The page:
Lack of Sleep and Your Health
- Published on Friday, 03 March 2017 12:04
- Written by Ann Dennison
The month of March is designated as National Sleep Awareness Month. As our clocks spring forward one hour with the return of Daylight Saving Time, it is important to consider how a small change in our sleep can affect our health.
According to the US Centers for Disease Control and Prevention, 1 of every 3 Americans doesn't get enough sleep on a regular basis. The recommended amount of sleep varies depending on age, as well as, other factors. According to the American Sleep Association, infants should get around 16 hours of sleep, teenagers need about 9 hours, while adults should get between 7-8 hours a night.
Unfortunately, about 35% of US adults are sleeping less than 7 hours a night. Getting less than the recommended 7 hours a night has been associated with increased risk of obesity, type 2 diabetes, high blood pressure, heart disease and stroke. Chronic sleep deprivation has many other negative effects on our bodies and minds including:
- Increased reaction times
- Weakened immune system with increased susceptibility to illness
- Insufficient time for cellular regeneration and repair
- Decreased growth hormone secretion which can impair injury recovery and wound healing
- Cognitive impairments such as memory lapses, impaired judgement
Fortunately there are steps we can take to help improve our sleep. Here is a list of tips for better sleep hygiene.
- Have a sleep schedule – go to bed and wake up at approximately the same time each day (+/- 20 minutes)
- Create a pre-bedtime routine to help calm the body and mind.
- Don’t watch TV or read in bed. Reserve the bedroom for sleeping.
- Create a comfortable environment. – Keep the temperature cooler, the room dark, and have a comfortable mattress
- Don't stay in bed awake for more than 5-10 minutes. If you are having trouble falling asleep get up and move around or sit quietly in the dark before trying again.
- Avoid daytime naps if possible – they can disrupt your ability to fall asleep later
- Avoid cigarettes, alcohol and over the counter medications as they may fragment sleep
- Be careful with caffeinated beverages – their effects can last hours after ingestion and can fragment sleep. Try to drink them before noon.
- Exercise regularly – but avoid vigorous exercise right before bedtime.
Getting adequate sleep is critical to our overall physical and mental health and wellbeing. For more information check out the websites listed below.
STRUGGLING WITH THAT NEW YEAR’S WEIGHT LOSS RESOLUTION?
- Published on Tuesday, 24 January 2017 11:47
- Written by Ann Dennison
Are you having difficulty sticking to your New Year’s resolution to lose weight? Here are some benefits of weight loss that may help motivate you:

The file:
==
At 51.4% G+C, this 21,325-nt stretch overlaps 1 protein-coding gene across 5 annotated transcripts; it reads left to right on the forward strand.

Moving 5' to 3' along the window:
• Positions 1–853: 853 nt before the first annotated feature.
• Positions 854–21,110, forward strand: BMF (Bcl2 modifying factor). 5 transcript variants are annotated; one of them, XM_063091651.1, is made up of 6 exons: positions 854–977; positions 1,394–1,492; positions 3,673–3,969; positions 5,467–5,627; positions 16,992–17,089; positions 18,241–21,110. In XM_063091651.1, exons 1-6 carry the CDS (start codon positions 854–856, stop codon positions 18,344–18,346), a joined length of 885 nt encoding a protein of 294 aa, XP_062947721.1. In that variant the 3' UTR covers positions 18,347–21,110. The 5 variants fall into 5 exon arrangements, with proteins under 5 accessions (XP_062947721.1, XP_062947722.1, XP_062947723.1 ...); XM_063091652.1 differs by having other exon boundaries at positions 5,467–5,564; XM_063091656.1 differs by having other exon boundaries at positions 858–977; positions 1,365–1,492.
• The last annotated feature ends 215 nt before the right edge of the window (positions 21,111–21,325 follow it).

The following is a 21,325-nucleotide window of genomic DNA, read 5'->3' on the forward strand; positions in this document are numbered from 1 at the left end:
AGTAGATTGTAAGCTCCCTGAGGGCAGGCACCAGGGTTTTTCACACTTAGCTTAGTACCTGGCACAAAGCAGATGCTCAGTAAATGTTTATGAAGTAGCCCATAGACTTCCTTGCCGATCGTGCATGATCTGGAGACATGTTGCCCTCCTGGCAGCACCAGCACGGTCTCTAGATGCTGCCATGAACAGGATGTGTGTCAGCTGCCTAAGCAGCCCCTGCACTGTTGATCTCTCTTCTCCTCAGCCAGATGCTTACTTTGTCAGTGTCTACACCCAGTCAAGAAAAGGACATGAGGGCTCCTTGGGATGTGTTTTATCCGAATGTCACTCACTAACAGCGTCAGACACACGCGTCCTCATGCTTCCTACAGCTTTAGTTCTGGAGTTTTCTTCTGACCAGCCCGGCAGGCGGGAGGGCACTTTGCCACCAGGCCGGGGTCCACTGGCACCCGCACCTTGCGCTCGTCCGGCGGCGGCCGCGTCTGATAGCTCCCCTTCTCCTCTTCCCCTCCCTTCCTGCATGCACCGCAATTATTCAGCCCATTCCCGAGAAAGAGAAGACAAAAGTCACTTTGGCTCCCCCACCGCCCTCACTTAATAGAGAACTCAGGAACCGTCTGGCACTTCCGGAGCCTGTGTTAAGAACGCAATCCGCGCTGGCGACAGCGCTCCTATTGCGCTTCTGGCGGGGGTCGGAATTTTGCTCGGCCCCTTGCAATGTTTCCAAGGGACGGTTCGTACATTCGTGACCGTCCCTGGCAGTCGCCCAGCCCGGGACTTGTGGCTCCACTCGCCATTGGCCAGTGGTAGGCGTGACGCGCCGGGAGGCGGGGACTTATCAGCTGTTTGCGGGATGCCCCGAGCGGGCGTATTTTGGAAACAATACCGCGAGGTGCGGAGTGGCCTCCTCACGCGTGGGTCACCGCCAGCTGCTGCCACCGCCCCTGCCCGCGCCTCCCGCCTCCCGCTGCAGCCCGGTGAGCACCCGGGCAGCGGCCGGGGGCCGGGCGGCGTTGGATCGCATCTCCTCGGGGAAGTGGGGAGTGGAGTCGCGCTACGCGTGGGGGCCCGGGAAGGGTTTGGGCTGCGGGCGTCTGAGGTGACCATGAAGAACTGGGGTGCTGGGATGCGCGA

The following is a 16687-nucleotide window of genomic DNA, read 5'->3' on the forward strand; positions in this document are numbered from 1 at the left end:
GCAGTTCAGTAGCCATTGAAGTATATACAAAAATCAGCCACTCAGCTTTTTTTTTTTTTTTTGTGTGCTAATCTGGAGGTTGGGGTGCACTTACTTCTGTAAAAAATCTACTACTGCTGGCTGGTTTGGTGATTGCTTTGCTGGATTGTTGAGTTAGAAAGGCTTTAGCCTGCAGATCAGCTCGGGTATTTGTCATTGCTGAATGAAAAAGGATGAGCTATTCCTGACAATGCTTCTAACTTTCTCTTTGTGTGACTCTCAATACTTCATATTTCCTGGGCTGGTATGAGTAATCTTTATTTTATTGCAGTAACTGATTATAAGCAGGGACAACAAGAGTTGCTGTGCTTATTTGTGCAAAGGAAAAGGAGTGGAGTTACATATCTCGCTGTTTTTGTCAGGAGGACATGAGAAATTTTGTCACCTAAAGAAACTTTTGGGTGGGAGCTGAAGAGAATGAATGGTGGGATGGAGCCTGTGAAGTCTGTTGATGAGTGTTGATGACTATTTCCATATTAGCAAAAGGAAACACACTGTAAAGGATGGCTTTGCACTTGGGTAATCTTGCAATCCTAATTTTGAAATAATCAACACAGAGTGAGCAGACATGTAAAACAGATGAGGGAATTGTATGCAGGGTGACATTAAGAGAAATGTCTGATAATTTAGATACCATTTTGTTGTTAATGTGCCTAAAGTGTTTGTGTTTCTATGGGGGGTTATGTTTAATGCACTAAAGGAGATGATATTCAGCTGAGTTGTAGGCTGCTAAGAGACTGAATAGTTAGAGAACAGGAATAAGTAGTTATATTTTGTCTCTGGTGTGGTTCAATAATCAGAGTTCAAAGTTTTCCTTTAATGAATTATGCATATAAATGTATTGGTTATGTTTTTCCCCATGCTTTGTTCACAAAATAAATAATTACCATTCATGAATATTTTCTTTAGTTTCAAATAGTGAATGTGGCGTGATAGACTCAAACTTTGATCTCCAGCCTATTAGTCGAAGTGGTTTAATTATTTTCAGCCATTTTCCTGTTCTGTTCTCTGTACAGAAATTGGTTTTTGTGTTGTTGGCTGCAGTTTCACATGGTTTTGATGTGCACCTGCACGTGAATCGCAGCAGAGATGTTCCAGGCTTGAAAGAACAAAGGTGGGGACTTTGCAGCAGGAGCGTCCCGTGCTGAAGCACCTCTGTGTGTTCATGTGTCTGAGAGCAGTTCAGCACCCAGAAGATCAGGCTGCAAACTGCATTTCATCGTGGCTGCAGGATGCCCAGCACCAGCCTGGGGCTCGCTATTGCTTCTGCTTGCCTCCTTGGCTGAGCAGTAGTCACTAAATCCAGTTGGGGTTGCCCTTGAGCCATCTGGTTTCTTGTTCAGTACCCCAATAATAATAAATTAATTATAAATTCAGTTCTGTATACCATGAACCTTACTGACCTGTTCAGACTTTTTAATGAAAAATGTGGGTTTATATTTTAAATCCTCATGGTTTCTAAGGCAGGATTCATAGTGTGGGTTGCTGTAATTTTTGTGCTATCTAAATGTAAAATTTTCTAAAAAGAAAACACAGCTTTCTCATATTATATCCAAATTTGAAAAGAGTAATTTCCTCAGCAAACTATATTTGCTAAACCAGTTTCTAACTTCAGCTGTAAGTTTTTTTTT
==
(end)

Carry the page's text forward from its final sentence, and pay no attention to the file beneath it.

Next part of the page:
- Losing weight will decrease stress to your leg joints with every day and recreational activities.
- Losing weight decreases the work load of your heart to pump blood throughout your body at rest and during activity.
- Regular exercise to help with weight loss may also be an effective anti-depressant to help reduce the effects of the “winter blahs.”
- Losing weight has been shown to improve cognitive functions such as attention, memory, language and executive functions of the brain (impulse and emotional control, adjusting to the unexpected, planning, initiation of tasks, and organizational skills).
If you need help with your weight loss goals, your physical therapist can help!
Thank you for reading and stay active!
Veronese N et al. Neurosci Biobehav Rev 2017 Jan;72:87-94.
Rio Paralympics - Athletes to watch!
- Published on Tuesday, 06 September 2016 12:51
- Written by Ann D. Dennison, PT, DPT, OCS
Almost everyone knows about the Olympic Games, but not everyone knows about or understands what the Paralympic Games are. The Paralympic Games begin in Rio de Janiero on September 7, with the opening ceremony just like the Olympic Games.
Paralympic actually means “around” the Olympics and does not identify a specific disability type. The Paralympic Games are held at a time around the time of each Olympic Games. The 2016 Paralympic Games consist of 23 sports and over 4000 athletes from more than 170 countries are expected to attend. Athletes compete against other athletes with similar disability levels. New to the Paralympic Games this year is canoeing.
In the past, I have had the opportunity to volunteer at many sporting events for athletes with disabilities, including the 1996 Atlanta Paralympic Games. I was privileged to see one of my best friends, Larry Hughes, win a gold medal in the discus and set a Paralympic record while I was working! Although the hours were long (the athletic events were held in the morning and evening due to heat with practice sessions in the afternoons) I wouldn’t have traded the time spent working with such amazing athletes from all over the world.
In Rio this year, one of the athletes to watch is a young woman named Tatyana McFadden. I have had the pleasure of watching her grow up as an athlete while competing in local wheelchair sports competitions. Keep you eye on her in all of the women’s wheelchair events, from the 100m to the marathon!
Another American to watch is Matt Stutzman, aka the “Armless Archer.” In Judo, look for American Dartanyon Crockett to medal. On the courts, look for the USA men’s wheelchair basketball to be a force to beat. You can catch the action at www.nbc.com and www.teamusa.org.
* Photo Credit Larry Hughes, 1996 Paralympics Medal Winner